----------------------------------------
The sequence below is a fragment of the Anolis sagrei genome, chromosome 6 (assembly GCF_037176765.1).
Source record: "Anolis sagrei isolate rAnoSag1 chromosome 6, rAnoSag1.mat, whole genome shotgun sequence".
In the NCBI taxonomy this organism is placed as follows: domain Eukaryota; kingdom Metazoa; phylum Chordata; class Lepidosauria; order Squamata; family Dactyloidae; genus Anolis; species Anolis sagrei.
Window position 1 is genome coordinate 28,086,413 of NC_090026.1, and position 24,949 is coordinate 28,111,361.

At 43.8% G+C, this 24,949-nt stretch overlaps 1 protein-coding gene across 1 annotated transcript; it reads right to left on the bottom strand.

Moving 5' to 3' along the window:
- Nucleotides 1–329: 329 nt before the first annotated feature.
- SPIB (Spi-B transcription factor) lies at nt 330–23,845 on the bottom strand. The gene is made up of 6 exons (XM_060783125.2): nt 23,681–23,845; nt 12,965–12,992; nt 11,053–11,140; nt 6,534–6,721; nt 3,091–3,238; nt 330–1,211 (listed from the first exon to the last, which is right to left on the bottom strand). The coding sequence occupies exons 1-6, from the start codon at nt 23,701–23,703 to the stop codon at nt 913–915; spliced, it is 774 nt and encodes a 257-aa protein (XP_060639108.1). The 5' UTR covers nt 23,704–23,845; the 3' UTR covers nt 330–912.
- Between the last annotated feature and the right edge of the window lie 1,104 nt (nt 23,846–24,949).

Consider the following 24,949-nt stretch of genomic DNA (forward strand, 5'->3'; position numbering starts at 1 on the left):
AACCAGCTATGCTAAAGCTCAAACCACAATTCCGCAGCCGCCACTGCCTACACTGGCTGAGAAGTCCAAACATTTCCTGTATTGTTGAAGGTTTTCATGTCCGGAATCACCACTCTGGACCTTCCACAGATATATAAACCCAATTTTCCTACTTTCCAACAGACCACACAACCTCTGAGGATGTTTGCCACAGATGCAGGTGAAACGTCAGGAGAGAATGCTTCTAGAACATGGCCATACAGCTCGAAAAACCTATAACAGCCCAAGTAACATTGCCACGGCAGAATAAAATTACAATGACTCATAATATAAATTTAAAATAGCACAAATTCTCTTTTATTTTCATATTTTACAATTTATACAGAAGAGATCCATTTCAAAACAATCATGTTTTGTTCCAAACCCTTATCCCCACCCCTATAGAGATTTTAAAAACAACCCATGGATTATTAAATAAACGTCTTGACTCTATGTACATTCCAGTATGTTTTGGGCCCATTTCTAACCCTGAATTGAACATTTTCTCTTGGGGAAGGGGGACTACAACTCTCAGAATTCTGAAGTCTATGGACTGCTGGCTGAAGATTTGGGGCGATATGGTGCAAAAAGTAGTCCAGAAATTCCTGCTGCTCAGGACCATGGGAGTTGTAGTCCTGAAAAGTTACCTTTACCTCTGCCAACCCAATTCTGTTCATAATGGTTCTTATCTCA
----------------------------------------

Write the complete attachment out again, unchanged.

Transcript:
The sequence below is a fragment of the Anolis sagrei genome, chromosome 6 (assembly GCF_037176765.1).
Source record: "Anolis sagrei isolate rAnoSag1 chromosome 6, rAnoSag1.mat, whole genome shotgun sequence".
In the NCBI taxonomy this organism is placed as follows: domain Eukaryota; kingdom Metazoa; phylum Chordata; class Lepidosauria; order Squamata; family Dactyloidae; genus Anolis; species Anolis sagrei.
Window position 1 is genome coordinate 28,086,413 of NC_090026.1, and position 24,949 is coordinate 28,111,361.

At 43.8% G+C, this 24,949-nt stretch overlaps 1 protein-coding gene across 1 annotated transcript; it reads right to left on the bottom strand.

Moving 5' to 3' along the window:
- Nucleotides 1–329: 329 nt before the first annotated feature.
- SPIB (Spi-B transcription factor) lies at nt 330–23,845 on the bottom strand. The gene is made up of 6 exons (XM_060783125.2): nt 23,681–23,845; nt 12,965–12,992; nt 11,053–11,140; nt 6,534–6,721; nt 3,091–3,238; nt 330–1,211 (listed from the first exon to the last, which is right to left on the bottom strand). The coding sequence occupies exons 1-6, from the start codon at nt 23,701–23,703 to the stop codon at nt 913–915; spliced, it is 774 nt and encodes a 257-aa protein (XP_060639108.1). The 5' UTR covers nt 23,704–23,845; the 3' UTR covers nt 330–912.
- Between the last annotated feature and the right edge of the window lie 1,104 nt (nt 23,846–24,949).

Consider the following 24,949-nt stretch of genomic DNA (forward strand, 5'->3'; position numbering starts at 1 on the left):
AACCAGCTATGCTAAAGCTCAAACCACAATTCCGCAGCCGCCACTGCCTACACTGGCTGAGAAGTCCAAACATTTCCTGTATTGTTGAAGGTTTTCATGTCCGGAATCACCACTCTGGACCTTCCACAGATATATAAACCCAATTTTCCTACTTTCCAACAGACCACACAACCTCTGAGGATGTTTGCCACAGATGCAGGTGAAACGTCAGGAGAGAATGCTTCTAGAACATGGCCATACAGCTCGAAAAACCTATAACAGCCCAAGTAACATTGCCACGGCAGAATAAAATTACAATGACTCATAATATAAATTTAAAATAGCACAAATTCTCTTTTATTTTCATATTTTACAATTTATACAGAAGAGATCCATTTCAAAACAATCATGTTTTGTTCCAAACCCTTATCCCCACCCCTATAGAGATTTTAAAAACAACCCATGGATTATTAAATAAACGTCTTGACTCTATGTACATTCCAGTATGTTTTGGGCCCATTTCTAACCCTGAATTGAACATTTTCTCTTGGGGAAGGGGGACTACAACTCTCAGAATTCTGAAGTCTATGGACTGCTGGCTGAAGATTTGGGGCGATATGGTGCAAAAAGTAGTCCAGAAATTCCTGCTGCTCAGGACCATGGGAGTTGTAGTCCTGAAAAGTTACCTTTACCTCTGCCAACCCAATTCTGTTCATAATGGTTCTTATCTCA